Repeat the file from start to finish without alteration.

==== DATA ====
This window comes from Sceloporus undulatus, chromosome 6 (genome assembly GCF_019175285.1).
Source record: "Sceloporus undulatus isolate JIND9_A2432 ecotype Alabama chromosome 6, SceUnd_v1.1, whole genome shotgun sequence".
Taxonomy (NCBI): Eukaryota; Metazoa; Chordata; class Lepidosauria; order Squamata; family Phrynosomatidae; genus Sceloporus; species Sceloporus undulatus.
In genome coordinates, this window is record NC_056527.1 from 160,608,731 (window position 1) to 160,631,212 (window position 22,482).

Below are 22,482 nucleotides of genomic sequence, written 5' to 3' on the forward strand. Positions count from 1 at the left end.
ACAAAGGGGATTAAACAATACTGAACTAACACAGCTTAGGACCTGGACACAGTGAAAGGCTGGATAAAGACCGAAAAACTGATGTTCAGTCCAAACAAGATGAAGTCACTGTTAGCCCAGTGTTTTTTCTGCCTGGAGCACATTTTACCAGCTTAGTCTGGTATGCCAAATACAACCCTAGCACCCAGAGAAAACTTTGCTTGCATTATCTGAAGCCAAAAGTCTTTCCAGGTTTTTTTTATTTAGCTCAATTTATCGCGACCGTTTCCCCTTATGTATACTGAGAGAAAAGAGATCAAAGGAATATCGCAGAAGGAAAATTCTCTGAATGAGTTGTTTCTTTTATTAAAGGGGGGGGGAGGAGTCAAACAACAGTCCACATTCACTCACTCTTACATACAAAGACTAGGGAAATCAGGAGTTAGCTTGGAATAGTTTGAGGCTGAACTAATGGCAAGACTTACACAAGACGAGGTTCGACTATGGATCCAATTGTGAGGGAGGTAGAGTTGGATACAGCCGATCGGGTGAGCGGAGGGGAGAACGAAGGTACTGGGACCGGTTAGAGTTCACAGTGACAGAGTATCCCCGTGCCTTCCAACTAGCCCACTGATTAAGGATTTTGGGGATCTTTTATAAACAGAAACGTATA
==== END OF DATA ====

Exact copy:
This window comes from Sceloporus undulatus, chromosome 6 (genome assembly GCF_019175285.1).
Source record: "Sceloporus undulatus isolate JIND9_A2432 ecotype Alabama chromosome 6, SceUnd_v1.1, whole genome shotgun sequence".
Taxonomy (NCBI): Eukaryota; Metazoa; Chordata; class Lepidosauria; order Squamata; family Phrynosomatidae; genus Sceloporus; species Sceloporus undulatus.
In genome coordinates, this window is record NC_056527.1 from 160,608,731 (window position 1) to 160,631,212 (window position 22,482).

Below are 22,482 nucleotides of genomic sequence, written 5' to 3' on the forward strand. Positions count from 1 at the left end.
ACAAAGGGGATTAAACAATACTGAACTAACACAGCTTAGGACCTGGACACAGTGAAAGGCTGGATAAAGACCGAAAAACTGATGTTCAGTCCAAACAAGATGAAGTCACTGTTAGCCCAGTGTTTTTTCTGCCTGGAGCACATTTTACCAGCTTAGTCTGGTATGCCAAATACAACCCTAGCACCCAGAGAAAACTTTGCTTGCATTATCTGAAGCCAAAAGTCTTTCCAGGTTTTTTTTATTTAGCTCAATTTATCGCGACCGTTTCCCCTTATGTATACTGAGAGAAAAGAGATCAAAGGAATATCGCAGAAGGAAAATTCTCTGAATGAGTTGTTTCTTTTATTAAAGGGGGGGGGAGGAGTCAAACAACAGTCCACATTCACTCACTCTTACATACAAAGACTAGGGAAATCAGGAGTTAGCTTGGAATAGTTTGAGGCTGAACTAATGGCAAGACTTACACAAGACGAGGTTCGACTATGGATCCAATTGTGAGGGAGGTAGAGTTGGATACAGCCGATCGGGTGAGCGGAGGGGAGAACGAAGGTACTGGGACCGGTTAGAGTTCACAGTGACAGAGTATCCCCGTGCCTTCCAACTAGCCCACTGATTAAGGATTTTGGGGATCTTTTATAAACAGAAACGTATA